Transcendental meditation and the response to acute pain

WebMD and CBS News (which uses WebMD news releases) used a little common sense when summarizing the results of a new study on transcendental meditation (T M). The article appears in the August issue of NeuroReport.

Other medical news sources opted for more hype than substance. The offenders include EurekAlert, MedicineNet.com, MedlinePlus, HealthCentral.com, BrightSurf.com, Science Blog, and MedicineWorld.org.

I could make the list longer, but it’s getting late.

Here is what everyone reported.

  • Experienced TM practitioners had a 40% to 50% lower brain response to pain than people in a control group who did not practice TM.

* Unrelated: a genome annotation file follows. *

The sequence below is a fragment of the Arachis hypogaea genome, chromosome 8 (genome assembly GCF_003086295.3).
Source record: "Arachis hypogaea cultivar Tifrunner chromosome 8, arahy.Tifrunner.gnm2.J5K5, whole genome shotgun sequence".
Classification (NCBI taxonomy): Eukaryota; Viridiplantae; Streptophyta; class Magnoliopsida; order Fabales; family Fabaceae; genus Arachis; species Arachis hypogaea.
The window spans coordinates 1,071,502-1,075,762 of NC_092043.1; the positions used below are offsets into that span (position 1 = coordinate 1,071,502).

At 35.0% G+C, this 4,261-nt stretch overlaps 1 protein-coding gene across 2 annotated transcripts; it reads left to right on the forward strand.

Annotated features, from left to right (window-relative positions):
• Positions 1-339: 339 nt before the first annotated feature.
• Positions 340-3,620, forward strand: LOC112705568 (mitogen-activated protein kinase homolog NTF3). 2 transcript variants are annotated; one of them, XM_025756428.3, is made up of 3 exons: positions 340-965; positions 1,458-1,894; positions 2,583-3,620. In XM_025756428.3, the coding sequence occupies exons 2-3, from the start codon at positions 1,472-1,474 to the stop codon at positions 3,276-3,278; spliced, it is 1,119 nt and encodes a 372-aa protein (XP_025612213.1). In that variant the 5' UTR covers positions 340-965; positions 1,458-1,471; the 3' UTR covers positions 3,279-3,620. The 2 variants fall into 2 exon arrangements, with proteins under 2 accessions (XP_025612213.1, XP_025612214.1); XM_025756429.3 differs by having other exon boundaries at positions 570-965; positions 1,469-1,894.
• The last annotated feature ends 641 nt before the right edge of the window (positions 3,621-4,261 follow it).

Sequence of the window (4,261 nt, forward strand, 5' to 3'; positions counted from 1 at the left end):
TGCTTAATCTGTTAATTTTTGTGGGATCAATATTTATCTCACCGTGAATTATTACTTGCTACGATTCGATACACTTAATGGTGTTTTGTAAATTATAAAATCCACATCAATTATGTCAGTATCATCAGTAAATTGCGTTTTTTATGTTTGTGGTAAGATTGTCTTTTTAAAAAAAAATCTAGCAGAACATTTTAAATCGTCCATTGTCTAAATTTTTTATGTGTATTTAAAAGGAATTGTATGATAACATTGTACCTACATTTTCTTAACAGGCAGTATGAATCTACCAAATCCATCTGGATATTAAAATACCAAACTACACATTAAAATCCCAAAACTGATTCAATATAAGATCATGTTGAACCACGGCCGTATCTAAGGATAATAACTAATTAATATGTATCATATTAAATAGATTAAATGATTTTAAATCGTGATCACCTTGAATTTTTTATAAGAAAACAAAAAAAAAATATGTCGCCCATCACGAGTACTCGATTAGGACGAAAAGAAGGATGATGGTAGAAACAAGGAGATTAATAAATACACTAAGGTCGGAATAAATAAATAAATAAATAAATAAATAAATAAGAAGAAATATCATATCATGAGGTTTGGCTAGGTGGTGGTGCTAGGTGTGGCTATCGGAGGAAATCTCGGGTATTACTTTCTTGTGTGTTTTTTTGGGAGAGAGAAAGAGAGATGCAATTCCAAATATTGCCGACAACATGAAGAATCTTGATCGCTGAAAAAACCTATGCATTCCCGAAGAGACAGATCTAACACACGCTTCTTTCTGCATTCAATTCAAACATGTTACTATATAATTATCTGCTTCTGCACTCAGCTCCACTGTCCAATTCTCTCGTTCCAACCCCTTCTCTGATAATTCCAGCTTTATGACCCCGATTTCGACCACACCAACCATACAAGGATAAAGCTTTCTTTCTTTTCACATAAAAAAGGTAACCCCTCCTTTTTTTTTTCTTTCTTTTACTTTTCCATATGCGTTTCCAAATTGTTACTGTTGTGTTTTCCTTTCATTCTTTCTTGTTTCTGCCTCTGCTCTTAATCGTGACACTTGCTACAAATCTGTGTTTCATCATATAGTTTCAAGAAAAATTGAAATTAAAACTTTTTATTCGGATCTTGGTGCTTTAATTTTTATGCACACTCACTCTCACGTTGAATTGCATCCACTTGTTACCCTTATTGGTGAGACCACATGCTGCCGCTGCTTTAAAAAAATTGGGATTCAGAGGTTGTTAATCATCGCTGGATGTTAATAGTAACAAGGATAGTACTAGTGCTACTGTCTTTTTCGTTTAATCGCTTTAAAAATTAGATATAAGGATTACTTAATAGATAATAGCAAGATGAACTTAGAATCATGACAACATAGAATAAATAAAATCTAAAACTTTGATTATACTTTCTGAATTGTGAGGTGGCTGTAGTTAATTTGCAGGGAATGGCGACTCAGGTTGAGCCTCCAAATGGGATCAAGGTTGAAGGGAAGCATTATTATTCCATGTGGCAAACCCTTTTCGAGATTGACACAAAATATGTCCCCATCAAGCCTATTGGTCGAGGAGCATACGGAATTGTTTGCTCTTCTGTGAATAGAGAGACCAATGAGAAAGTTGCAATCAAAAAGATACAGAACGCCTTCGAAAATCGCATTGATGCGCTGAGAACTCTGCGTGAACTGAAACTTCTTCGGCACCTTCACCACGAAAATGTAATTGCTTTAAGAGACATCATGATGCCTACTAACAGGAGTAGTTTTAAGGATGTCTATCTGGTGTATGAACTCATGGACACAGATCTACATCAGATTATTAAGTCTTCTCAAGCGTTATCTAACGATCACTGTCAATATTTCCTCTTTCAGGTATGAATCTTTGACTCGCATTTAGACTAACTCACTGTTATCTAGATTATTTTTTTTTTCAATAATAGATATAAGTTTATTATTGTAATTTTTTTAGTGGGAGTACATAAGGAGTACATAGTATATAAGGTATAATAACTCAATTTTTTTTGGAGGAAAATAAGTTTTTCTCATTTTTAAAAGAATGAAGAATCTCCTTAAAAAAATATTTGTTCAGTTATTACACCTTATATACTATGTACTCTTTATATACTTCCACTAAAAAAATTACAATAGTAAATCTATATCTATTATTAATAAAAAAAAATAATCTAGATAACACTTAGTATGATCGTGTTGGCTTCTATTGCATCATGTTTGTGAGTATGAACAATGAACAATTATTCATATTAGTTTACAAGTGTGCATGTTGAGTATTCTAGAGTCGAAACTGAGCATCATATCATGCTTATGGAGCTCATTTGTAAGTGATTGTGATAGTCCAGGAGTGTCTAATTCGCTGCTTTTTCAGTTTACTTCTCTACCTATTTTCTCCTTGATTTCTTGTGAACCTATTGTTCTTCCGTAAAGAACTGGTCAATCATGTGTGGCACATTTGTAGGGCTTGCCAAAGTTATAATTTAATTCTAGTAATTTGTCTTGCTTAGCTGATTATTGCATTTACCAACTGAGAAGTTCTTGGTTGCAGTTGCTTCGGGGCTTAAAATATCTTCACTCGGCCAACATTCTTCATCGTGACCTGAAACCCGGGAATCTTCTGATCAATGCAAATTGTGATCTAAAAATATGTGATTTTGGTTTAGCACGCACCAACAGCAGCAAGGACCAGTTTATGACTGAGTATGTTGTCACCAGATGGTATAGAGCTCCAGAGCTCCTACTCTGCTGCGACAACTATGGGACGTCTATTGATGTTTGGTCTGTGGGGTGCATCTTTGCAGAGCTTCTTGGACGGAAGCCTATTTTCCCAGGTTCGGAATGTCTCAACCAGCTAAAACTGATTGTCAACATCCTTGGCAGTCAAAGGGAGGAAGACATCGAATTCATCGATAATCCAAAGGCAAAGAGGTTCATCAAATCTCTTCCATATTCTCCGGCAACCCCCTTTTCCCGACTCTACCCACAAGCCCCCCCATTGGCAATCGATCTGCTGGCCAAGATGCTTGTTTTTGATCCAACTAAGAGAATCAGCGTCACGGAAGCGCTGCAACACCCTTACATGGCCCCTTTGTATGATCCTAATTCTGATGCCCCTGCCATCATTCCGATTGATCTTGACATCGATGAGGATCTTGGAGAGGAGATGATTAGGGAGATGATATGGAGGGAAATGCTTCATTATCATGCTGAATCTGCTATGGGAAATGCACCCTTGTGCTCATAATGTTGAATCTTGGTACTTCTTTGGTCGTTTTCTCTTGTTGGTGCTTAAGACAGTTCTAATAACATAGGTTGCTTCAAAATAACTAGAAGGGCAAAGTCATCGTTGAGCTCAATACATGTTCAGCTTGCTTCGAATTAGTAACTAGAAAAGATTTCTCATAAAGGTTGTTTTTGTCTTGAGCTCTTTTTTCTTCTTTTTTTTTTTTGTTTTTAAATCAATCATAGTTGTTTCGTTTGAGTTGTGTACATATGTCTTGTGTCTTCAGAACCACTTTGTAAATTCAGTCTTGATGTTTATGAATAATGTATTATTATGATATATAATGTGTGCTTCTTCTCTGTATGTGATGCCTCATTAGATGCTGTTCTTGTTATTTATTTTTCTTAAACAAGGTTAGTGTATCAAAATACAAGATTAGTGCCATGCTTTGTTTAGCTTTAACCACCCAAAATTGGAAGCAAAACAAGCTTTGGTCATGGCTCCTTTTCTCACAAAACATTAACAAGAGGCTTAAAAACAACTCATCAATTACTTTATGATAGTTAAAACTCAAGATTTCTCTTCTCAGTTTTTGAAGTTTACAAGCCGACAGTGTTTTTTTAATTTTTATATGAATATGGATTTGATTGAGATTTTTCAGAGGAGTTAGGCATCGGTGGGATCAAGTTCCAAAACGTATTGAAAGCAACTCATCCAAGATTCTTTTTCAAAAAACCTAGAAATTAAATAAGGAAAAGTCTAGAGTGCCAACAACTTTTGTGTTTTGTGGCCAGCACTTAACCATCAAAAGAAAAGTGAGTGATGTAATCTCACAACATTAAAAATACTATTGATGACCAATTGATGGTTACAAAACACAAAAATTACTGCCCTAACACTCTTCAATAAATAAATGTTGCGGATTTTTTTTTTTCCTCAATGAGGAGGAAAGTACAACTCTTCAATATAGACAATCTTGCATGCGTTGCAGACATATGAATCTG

• After the control group learned and practiced TM for five months, their brains’ responses to pain also decreased by 40% to 50%.

But wait, there’s more to the study that only WebMD and CBS News reported.

  • Pain ratings, when measured on a scale ranging from “no pain” to “worst possible pain” were similar for all participants (TMs and non TM practitioners).

The bottom line: TM may change how your brain waves respond to pain, but it still hurts.

Logo: Transcendental Meditation

8/14/06 13:58 JR

Hi, I’m JR

John Russo, Jr., PharmD, is president of The MedCom Resource, Inc. Previously, he was senior vice president of medical communications at www.Vicus.com, a complementary and alternative medicine website.